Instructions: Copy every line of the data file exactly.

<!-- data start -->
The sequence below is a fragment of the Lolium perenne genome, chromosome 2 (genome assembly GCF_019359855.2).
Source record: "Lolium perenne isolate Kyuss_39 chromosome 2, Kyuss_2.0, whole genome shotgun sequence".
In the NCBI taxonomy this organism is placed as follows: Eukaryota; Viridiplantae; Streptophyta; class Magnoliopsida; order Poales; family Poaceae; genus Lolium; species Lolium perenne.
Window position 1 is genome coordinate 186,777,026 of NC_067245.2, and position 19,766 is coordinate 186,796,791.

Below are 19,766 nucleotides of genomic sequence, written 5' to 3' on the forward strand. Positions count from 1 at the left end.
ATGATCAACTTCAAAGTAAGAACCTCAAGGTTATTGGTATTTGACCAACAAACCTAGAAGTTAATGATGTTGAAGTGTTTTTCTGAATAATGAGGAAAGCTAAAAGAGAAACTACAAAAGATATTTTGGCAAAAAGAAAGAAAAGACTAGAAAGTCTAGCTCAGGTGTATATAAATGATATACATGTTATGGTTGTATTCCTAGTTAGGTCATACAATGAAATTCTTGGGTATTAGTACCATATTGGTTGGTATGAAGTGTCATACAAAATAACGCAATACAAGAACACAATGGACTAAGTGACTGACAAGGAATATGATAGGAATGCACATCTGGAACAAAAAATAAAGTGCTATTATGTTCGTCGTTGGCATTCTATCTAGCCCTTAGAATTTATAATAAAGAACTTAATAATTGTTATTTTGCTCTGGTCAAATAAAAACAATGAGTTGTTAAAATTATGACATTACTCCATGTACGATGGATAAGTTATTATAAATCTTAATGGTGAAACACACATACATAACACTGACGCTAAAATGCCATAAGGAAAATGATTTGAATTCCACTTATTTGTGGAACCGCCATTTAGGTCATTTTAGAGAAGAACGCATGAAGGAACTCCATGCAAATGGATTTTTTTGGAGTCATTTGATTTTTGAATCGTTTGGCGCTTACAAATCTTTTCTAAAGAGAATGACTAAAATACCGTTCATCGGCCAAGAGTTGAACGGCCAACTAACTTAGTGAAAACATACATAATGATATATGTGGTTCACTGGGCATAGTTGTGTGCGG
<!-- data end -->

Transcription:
The sequence below is a fragment of the Lolium perenne genome, chromosome 2 (genome assembly GCF_019359855.2).
Source record: "Lolium perenne isolate Kyuss_39 chromosome 2, Kyuss_2.0, whole genome shotgun sequence".
In the NCBI taxonomy this organism is placed as follows: Eukaryota; Viridiplantae; Streptophyta; class Magnoliopsida; order Poales; family Poaceae; genus Lolium; species Lolium perenne.
Window position 1 is genome coordinate 186,777,026 of NC_067245.2, and position 19,766 is coordinate 186,796,791.

Below are 19,766 nucleotides of genomic sequence, written 5' to 3' on the forward strand. Positions count from 1 at the left end.
ATGATCAACTTCAAAGTAAGAACCTCAAGGTTATTGGTATTTGACCAACAAACCTAGAAGTTAATGATGTTGAAGTGTTTTTCTGAATAATGAGGAAAGCTAAAAGAGAAACTACAAAAGATATTTTGGCAAAAAGAAAGAAAAGACTAGAAAGTCTAGCTCAGGTGTATATAAATGATATACATGTTATGGTTGTATTCCTAGTTAGGTCATACAATGAAATTCTTGGGTATTAGTACCATATTGGTTGGTATGAAGTGTCATACAAAATAACGCAATACAAGAACACAATGGACTAAGTGACTGACAAGGAATATGATAGGAATGCACATCTGGAACAAAAAATAAAGTGCTATTATGTTCGTCGTTGGCATTCTATCTAGCCCTTAGAATTTATAATAAAGAACTTAATAATTGTTATTTTGCTCTGGTCAAATAAAAACAATGAGTTGTTAAAATTATGACATTACTCCATGTACGATGGATAAGTTATTATAAATCTTAATGGTGAAACACACATACATAACACTGACGCTAAAATGCCATAAGGAAAATGATTTGAATTCCACTTATTTGTGGAACCGCCATTTAGGTCATTTTAGAGAAGAACGCATGAAGGAACTCCATGCAAATGGATTTTTTTGGAGTCATTTGATTTTTGAATCGTTTGGCGCTTACAAATCTTTTCTAAAGAGAATGACTAAAATACCGTTCATCGGCCAAGAGTTGAACGGCCAACTAACTTAGTGAAAACATACATAATGATATATGTGGTTCACTGGGCATAGTTGTGTGCGG